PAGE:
@Aaron. Thanks for the comment. Generally, articles five years old or less are encouraged for academic research. If you have access to a university library, you can look for additional peer-reviewed articles. Google Scholar tends to work, too. There are also a few good textbooks about how genetic algorithms function. OpenAI is currently using GA to further its AI development, although it is unlikely to reveal that publicly. I have an article coming up later that discusses Q* development and will explain it further.

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Mark Geres Director| PM by Design Canada, Inc. Cantley, Quebec, Canada
AI Topic Question

AI is often described in project management social media posts as primarily algorithm-based.

My understanding has been that AI makes use of BOTH ’heuristics’ and ‘algorithms’ and not exclusively algorithms.

Is my premise accurate?

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Paul Boudreau President| Stonemeadow Consulting Kanata, Ontario, Canada
@Mark. Yes, your premise is accurate. AI systems often make use of both heuristics and algorithms, although they serve different purposes.

Algorithms are step-by-step procedures or formulas for solving a problem or accomplishing a task. They are typically precise and deterministic, providing a clear set of instructions to achieve a desired outcome. In AI, algorithms are commonly used for tasks like sorting data, searching through possibilities, and making calculations.

Heuristics, on the other hand, are general problem-solving strategies or rules of thumb that might not always guarantee an optimal solution but can lead to satisfactory results in a reasonable amount of time. Heuristics are often used in AI for tasks where finding an exact solution may be computationally infeasible or too time-consuming. They allow AI systems to make educated guesses or approximate solutions based on available information.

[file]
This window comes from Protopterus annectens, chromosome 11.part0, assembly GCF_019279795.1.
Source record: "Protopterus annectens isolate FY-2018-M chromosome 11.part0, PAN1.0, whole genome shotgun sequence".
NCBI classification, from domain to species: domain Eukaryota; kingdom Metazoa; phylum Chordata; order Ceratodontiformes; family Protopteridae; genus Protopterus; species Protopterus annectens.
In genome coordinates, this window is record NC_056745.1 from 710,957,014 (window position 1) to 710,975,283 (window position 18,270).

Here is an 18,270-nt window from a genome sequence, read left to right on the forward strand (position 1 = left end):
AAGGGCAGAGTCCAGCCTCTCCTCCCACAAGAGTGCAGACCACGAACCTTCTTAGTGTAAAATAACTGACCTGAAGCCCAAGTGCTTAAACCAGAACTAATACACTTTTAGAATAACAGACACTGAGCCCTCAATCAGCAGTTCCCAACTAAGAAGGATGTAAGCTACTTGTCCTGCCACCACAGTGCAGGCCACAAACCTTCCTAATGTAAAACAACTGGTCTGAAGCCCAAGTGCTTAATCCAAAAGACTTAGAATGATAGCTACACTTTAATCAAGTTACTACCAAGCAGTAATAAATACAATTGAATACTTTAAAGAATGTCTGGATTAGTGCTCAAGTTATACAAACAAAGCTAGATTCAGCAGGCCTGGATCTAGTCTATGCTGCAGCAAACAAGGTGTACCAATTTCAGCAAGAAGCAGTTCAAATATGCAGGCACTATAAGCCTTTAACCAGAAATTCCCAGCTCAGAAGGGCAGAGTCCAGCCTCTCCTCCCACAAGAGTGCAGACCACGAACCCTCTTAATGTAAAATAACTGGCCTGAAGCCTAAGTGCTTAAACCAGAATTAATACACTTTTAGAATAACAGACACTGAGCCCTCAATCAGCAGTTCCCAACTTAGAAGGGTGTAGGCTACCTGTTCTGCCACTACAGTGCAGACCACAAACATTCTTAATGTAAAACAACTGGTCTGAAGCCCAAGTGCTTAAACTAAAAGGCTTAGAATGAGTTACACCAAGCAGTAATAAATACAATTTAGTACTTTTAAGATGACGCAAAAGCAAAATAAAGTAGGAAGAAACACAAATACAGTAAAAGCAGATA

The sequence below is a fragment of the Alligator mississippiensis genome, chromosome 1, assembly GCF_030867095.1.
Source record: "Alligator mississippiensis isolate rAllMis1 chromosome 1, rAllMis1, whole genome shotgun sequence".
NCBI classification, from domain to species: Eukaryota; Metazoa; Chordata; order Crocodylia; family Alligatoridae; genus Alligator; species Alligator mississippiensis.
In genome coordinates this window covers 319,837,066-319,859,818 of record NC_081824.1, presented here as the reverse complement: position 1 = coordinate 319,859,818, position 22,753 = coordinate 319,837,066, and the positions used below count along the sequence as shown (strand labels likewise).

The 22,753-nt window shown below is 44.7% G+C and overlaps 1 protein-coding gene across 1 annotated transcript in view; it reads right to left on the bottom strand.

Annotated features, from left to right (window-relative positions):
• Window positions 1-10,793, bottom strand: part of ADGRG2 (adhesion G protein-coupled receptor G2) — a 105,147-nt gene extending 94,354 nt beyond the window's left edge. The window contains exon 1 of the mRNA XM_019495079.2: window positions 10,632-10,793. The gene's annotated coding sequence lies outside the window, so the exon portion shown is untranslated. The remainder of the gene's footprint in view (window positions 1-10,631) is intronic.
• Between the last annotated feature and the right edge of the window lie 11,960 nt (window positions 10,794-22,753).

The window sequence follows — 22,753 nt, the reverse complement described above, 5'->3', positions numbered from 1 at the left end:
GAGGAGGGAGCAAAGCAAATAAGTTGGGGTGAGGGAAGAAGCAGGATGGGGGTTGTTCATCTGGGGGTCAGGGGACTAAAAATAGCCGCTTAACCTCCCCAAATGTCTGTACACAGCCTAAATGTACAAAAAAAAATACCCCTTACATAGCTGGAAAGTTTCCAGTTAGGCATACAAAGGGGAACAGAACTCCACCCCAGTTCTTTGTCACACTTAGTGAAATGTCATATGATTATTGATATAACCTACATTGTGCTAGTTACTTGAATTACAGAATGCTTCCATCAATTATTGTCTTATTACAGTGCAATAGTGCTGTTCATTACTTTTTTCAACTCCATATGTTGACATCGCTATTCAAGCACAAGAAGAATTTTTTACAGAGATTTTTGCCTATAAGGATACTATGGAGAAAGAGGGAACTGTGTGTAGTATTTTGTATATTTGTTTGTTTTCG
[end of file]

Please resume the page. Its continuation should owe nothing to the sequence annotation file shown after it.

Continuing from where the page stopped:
BTW. I copied this from CHATGPT

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Paul Boudreau President| Stonemeadow Consulting Kanata, Ontario, Canada
@Mark. It might be confusing because the algorithm learn from the data using various learning techniques. It is normally not a single algorithm but layers that have complementary objectives.

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Abolfazl Yousefi Darestani Manager, Quality and Continuous Improvement| Hörmann-TNR Industrial Doors Newmarket, Ontario, Canada
Thank you for sharing!

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Kwiyuh Michael Wepngong Financial Management Specialist | US Peace Corps / Cameroon Yaounde, Centre, Cameroon
Thanks for highlighting this to us

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Rebecca Winston Idaho Falls, Id, USA
While I agree with the article, it did not highlight various ethical, security, and bias issues that are attached to AI, especially publicly available data using AI. Even AI developed specifically for an organization can be problematic. An example: Many organizations use subcontractors to develop the tools to be used internally, but the developers often want to keep control of the algorithms. One ends up being tied to the developer and issues of bias and security become opaque to the user organization. Strongly urge individuals using AI for project management, whether scheduling, cost estimating, reviewing performance factors such as EV to become knowledgeable users.

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Oscar Angel Rojas Alania Project Manager| Eng. Oscar Rojas Peru
Thank you Paul for your post. The latest AI's developments show us that this paper goes in the right direction.